Persistence in Clay: Contemporary Ceramics in Montana
Carnegie Galleries and Faith Pickton & Josephine Aresty Gallery
June 3 – September 10, 2011
Missoula Art Museum is excited to present Persistence in Clay: Contemporary Ceramics in Montana. While many regions of the country are known for their mastery of other mediums, in Montana, the ceramic arts are the touchstone of art and culture. This exhibition serves as a snap shot of the world class activity that is happening today in the state. The exhibition coincides with the Archie Bray Foundation’s 60th birthday and is intended to celebrate not only this milestone birthday, but the long-lived strength of the clay medium in the state of Montana. The professional artists in this exhibit are a selection of the many clay artists who are currently recognized leaders in their communities.
Since the 1940s the Archie Bray Foundation for the Ceramic Arts has had a tremendous impact on the region. The first two residents were Rudy Autio and Peter Voulkos, who in turn had a profound influence on the American Crafts-as-Art movement, and subsequent attitudes about American ceramics. “Rudy” and “Pete,” as they are known regionally, left a rich and growing legacy in the ceramic arts.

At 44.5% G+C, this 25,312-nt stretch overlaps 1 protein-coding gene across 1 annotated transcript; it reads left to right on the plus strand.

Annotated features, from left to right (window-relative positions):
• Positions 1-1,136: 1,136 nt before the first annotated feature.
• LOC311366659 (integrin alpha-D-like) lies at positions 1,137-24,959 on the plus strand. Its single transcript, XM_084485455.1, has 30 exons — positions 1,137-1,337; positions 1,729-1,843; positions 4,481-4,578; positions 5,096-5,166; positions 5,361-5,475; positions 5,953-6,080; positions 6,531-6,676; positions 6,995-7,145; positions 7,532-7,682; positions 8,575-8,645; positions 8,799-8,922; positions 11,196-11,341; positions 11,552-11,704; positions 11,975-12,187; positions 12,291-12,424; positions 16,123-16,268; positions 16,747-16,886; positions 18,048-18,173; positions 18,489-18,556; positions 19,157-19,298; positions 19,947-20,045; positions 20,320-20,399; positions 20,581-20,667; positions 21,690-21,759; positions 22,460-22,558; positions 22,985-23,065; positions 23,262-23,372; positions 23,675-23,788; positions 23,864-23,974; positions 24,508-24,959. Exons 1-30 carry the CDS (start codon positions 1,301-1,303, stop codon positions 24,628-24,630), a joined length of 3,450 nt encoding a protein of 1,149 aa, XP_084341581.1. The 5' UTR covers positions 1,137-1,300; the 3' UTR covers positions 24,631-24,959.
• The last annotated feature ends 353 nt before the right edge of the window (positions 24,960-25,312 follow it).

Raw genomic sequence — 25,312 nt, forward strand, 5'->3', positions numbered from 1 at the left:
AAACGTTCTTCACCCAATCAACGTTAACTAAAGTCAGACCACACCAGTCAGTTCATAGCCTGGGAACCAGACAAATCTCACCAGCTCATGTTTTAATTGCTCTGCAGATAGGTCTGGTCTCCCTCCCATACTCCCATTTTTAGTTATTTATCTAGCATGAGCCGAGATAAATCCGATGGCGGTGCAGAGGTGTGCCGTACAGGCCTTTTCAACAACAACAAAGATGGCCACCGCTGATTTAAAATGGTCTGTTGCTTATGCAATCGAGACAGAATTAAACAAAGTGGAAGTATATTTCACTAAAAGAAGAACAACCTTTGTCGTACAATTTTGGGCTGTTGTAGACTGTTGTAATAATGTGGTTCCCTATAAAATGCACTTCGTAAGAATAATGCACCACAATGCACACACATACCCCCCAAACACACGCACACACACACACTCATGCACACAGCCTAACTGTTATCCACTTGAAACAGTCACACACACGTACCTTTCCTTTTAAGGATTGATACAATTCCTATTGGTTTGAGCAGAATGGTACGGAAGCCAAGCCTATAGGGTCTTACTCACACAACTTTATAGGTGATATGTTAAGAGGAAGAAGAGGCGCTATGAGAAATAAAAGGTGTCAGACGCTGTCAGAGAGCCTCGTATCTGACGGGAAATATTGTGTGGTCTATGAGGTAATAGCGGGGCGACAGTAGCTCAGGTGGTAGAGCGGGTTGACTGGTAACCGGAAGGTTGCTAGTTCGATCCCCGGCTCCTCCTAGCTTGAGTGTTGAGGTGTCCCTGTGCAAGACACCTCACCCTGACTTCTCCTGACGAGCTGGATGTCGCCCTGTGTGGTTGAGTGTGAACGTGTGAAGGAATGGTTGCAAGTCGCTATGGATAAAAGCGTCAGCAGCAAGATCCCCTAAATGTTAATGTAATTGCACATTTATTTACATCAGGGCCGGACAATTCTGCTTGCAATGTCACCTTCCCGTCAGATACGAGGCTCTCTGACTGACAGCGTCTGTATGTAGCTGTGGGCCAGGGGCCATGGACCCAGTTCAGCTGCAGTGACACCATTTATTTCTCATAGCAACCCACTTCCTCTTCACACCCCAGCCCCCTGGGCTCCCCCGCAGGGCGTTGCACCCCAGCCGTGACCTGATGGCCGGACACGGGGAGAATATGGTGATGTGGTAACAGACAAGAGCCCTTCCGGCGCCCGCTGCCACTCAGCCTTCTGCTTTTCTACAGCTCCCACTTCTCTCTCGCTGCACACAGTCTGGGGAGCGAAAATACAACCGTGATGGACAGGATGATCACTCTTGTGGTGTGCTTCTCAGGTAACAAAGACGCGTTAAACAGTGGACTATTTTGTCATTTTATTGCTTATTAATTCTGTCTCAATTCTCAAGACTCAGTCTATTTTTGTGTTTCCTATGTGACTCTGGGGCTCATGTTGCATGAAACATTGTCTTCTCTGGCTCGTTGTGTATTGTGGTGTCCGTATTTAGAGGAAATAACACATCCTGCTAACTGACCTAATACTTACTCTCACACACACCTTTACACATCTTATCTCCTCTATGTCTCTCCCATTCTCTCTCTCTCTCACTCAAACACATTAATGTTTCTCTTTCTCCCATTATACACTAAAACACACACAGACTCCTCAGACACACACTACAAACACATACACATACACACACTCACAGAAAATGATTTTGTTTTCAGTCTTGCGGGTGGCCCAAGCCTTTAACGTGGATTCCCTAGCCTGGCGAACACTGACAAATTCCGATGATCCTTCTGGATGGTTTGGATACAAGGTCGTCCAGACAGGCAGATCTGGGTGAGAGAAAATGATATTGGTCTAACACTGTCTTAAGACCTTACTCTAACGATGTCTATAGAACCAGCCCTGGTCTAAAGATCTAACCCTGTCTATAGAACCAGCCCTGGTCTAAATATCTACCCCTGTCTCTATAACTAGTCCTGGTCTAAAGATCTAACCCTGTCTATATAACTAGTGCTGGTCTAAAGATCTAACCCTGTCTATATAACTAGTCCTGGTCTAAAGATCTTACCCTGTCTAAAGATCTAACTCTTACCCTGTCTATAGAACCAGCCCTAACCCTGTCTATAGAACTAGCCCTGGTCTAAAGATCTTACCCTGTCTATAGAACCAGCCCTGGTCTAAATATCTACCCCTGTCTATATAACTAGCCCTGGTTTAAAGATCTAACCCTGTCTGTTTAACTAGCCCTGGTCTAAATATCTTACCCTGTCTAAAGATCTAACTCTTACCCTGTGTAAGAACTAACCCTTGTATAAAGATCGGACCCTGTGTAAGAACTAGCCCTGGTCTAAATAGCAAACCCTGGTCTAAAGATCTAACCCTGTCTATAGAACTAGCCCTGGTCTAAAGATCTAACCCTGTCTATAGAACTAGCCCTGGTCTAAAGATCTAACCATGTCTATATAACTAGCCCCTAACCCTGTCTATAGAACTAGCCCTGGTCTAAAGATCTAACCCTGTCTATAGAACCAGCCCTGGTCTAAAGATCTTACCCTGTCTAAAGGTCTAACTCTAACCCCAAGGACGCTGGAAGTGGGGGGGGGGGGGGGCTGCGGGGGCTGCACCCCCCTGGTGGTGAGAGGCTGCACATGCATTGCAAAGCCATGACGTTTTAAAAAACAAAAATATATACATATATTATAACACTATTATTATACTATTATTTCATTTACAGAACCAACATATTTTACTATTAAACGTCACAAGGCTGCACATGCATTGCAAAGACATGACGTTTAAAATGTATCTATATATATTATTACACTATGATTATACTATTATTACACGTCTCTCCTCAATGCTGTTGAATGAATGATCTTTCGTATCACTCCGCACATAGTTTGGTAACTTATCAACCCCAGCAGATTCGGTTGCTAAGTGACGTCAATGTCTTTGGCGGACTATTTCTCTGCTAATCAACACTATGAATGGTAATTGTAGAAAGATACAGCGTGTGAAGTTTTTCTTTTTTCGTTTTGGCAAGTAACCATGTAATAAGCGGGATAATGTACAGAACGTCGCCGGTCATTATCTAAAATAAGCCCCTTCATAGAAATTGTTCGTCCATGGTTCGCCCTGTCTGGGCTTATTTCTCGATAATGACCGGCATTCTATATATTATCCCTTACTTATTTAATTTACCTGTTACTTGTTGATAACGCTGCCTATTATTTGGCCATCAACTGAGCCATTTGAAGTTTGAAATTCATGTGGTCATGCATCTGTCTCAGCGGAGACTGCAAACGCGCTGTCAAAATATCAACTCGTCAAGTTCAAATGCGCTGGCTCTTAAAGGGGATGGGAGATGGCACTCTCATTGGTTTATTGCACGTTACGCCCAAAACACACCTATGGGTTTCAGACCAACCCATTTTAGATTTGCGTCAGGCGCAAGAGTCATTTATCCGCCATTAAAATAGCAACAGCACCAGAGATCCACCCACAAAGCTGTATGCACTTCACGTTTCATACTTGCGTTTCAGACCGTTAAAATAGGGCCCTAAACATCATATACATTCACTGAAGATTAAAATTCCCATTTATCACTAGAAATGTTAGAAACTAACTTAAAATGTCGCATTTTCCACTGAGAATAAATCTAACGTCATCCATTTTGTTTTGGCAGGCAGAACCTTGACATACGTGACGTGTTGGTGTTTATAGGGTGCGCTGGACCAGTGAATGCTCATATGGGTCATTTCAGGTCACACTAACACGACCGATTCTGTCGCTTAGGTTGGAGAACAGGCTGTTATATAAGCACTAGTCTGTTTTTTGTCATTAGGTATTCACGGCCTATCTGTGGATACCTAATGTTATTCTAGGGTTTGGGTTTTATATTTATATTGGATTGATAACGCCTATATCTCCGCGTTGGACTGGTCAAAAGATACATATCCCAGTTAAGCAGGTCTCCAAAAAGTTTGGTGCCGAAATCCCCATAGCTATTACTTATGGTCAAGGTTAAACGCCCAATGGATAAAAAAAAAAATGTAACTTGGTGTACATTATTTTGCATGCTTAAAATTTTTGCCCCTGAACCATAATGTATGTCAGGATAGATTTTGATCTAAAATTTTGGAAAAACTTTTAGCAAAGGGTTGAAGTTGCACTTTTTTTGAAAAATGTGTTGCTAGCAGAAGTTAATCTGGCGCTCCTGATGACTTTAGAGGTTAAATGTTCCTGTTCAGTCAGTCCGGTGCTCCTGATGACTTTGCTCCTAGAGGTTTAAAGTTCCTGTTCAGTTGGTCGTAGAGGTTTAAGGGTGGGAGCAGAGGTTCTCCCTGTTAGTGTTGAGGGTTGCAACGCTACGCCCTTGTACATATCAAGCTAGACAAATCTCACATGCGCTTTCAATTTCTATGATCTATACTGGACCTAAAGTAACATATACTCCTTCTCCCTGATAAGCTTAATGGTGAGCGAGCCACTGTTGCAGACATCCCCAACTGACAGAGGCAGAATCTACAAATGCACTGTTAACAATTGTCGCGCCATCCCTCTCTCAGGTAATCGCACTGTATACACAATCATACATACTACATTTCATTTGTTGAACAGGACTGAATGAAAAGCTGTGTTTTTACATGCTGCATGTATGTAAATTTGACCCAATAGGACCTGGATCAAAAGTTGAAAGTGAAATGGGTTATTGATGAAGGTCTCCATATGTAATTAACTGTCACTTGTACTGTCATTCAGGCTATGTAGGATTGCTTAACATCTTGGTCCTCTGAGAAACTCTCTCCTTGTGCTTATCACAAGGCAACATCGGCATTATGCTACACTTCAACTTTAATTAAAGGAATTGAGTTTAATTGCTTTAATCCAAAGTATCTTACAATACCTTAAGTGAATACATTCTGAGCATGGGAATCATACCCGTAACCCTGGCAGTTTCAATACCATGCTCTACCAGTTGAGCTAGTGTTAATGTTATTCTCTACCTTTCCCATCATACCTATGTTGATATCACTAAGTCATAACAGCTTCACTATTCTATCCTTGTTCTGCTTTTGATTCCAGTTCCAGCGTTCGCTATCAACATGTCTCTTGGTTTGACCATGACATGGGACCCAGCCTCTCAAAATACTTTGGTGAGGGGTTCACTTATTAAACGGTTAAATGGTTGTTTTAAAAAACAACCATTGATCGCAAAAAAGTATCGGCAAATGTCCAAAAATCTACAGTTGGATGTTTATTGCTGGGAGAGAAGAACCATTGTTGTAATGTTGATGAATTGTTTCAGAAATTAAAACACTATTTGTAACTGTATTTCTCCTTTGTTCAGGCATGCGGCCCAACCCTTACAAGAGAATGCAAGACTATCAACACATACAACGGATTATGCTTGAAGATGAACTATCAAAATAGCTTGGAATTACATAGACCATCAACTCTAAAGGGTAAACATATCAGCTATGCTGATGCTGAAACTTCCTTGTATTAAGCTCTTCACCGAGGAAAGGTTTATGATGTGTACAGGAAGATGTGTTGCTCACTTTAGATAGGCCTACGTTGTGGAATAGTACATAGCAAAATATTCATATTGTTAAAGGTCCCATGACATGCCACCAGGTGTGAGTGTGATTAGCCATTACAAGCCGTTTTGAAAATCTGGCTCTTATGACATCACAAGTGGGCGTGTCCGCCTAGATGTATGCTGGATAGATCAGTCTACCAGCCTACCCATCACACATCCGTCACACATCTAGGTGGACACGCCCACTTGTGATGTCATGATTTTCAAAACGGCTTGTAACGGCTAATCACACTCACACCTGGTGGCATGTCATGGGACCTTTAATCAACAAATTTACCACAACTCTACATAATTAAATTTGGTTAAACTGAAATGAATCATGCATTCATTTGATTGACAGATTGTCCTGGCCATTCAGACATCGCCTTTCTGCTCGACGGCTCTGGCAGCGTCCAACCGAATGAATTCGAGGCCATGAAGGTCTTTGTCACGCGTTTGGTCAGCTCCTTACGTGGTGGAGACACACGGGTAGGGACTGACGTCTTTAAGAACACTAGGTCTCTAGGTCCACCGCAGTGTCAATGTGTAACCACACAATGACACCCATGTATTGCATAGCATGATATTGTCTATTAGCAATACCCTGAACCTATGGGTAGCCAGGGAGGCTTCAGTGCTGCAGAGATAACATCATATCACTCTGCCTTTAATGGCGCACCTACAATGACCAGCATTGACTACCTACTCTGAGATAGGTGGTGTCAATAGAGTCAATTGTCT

The legacy has been passed on and is demonstrated by the nineteen dedicated ceramic artists participating in this traveling exhibition. The featured artists include: Dean Adams, Adrian Arleo, Steve Braun, Josh DeWeese, Hannah Fisher, Shanna Fliegel, Julia Galloway, Robert Harrison, Trey Hill, David Hiltner, Steve Lee, Beth Lo, Richard Notkin, David Regan, Alison Reintjes, David Smith, Sarah Jaeger, Tara Wilson and Rosie Wynkoop. Although these artists reflect a variety of styles and approaches, they have all invested in this place, demonstrated an intense professional focus in the clay medium, and are practicing within their communities to help perpetuate the legacy of clay in Montana.
Though working in Montana, many of these artists rarely exhibit within the state relying instead on commercial support and attention from galleries and collectors outside the region. Drawing these artists together celebrates the local connection to the communities they call home and provides an educational platform to affirm their creative contributions. It should be noted that this select group of artists is not exclusive, for this exhibition could easily be tripled in size with ceramic artists who are equally vital and competent. This profound fact speaks to the strength of the clay medium in the state and the legacy of the pioneers who laid the groundwork for the generations of clay artists to come.